A corner of Tibet in India, Ladakh is an other-worldly escape, which in culture, scenery, and history bears almost no relation to the rest of the country. Tibetan influence in the region dates back to the 9th century, Buddhist influences farther back still, and in such a remote and inaccessible area this culture remains completely untouched to this day. Ladakh is way up on the Tibetan Plateau - the roof of the world – hemmed in on all sides by the mighty Himalaya. Scenery here is sparse and stark: lunar hues, barren landscapes, icy blue glacial lakes. Overland access, via dramatic mountain passes, is torturous and more often than not impossible: borders with Tibet and Kashmir usually off-limits to foreign travellers, or completely impassable outside of the summer months.
Getting in and out of Ladakh therefore will nearly always mean a flight into provincial capital Leh, an enchanting Tibetan town (population just over 30,000) which is extremely welcoming to tourists. A few days in Leh is always recommended – allowing your body to adjust to an elevation of over 3,500m – and deeply pleasant, with several excellent accommodation options on offer. Outside of Leh, travelling through an array of sumptuous valleys and marvellously untouched villages, accommodation options are either more spartan or – if using the stupendous Ultimate Travelling Camps – unparalleled luxury.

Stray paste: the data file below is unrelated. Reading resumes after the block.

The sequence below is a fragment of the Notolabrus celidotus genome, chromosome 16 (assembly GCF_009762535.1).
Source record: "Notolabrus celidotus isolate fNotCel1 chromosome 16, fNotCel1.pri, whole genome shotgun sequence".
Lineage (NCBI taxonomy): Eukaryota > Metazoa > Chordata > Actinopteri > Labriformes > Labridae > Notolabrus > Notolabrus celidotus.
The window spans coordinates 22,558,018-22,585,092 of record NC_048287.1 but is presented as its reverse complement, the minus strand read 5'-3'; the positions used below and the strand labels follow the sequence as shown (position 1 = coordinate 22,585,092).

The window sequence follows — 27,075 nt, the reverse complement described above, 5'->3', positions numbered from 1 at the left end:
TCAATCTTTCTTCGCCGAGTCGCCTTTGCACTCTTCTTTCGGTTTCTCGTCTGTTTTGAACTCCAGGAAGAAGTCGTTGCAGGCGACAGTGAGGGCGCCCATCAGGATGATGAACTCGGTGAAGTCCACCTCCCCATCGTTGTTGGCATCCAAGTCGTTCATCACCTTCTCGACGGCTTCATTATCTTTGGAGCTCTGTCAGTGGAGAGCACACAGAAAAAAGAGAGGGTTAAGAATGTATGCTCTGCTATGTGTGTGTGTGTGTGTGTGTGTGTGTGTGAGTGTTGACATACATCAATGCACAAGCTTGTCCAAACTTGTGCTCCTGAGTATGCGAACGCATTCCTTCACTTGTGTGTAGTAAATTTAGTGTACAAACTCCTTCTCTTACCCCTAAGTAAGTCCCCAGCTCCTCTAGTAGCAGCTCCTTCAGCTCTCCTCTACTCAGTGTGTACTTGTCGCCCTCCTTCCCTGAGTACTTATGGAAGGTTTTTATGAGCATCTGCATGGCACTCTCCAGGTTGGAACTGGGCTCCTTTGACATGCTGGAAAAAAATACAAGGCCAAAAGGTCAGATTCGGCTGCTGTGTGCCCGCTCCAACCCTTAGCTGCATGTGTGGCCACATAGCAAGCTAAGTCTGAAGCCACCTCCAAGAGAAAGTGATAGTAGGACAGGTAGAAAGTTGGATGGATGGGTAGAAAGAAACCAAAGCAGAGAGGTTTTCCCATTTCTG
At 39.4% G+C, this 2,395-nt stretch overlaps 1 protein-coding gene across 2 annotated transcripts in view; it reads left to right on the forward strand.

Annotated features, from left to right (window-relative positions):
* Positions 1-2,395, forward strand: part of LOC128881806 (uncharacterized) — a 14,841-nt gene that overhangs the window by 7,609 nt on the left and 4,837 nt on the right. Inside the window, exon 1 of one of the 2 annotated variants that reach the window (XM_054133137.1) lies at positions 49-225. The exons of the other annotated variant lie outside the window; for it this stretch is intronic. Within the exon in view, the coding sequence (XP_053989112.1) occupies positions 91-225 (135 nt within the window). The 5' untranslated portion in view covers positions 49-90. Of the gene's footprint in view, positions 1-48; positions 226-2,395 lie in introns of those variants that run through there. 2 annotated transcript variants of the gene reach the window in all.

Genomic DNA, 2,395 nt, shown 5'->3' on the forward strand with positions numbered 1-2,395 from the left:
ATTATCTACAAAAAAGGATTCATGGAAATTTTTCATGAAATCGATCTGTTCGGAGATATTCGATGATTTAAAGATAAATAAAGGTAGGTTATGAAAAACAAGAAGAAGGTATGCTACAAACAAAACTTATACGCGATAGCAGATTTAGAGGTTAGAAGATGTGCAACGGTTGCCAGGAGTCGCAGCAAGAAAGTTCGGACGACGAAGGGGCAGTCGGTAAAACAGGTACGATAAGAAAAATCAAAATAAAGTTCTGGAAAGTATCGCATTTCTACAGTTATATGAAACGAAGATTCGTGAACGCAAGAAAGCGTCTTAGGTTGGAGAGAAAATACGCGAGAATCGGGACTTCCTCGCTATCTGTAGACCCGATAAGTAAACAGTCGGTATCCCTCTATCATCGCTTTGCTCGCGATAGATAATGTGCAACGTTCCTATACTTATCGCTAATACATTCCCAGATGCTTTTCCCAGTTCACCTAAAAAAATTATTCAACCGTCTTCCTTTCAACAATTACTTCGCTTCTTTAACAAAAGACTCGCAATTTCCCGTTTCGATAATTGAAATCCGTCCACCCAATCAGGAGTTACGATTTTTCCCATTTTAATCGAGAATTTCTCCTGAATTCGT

Ladakh’s climate is inhospitable for much of the year, but glorious between June and August, making this India’s outstanding summer destination. During these months the weather is clear, dry, and cool, leaving the magical landscapes wide open for outdoor exploration. Trekking, some of the finest on the planet, is an essential component of any trip to Ladakh; horse-riding, camel safaris, thrilling photography, and cultural insight are also key experiences.